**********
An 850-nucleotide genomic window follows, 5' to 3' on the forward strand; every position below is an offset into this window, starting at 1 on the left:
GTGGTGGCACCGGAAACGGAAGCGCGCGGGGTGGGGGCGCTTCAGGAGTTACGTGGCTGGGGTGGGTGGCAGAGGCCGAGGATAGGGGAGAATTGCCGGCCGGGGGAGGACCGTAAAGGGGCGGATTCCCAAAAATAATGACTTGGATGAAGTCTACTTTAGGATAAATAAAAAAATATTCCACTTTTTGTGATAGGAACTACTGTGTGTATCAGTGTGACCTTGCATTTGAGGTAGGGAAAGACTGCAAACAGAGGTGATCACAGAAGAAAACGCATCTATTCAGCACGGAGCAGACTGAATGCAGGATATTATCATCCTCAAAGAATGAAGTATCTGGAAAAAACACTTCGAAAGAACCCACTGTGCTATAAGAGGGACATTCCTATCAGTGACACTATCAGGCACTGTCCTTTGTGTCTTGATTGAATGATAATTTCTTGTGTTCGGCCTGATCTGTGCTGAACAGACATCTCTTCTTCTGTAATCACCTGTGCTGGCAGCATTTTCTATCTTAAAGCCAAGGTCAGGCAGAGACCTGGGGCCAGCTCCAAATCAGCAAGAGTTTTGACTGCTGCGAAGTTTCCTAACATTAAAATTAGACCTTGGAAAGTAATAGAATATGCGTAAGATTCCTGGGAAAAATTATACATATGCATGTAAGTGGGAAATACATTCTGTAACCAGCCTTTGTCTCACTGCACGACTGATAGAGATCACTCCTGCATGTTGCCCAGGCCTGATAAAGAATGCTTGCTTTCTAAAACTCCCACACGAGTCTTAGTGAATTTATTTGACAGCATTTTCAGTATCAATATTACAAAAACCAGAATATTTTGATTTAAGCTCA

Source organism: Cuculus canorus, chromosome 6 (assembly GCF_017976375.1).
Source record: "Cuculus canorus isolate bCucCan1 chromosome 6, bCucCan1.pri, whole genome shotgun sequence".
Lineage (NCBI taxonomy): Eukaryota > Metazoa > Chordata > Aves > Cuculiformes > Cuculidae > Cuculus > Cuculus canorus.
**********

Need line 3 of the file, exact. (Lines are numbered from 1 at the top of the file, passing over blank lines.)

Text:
Source organism: Cuculus canorus, chromosome 6 (assembly GCF_017976375.1).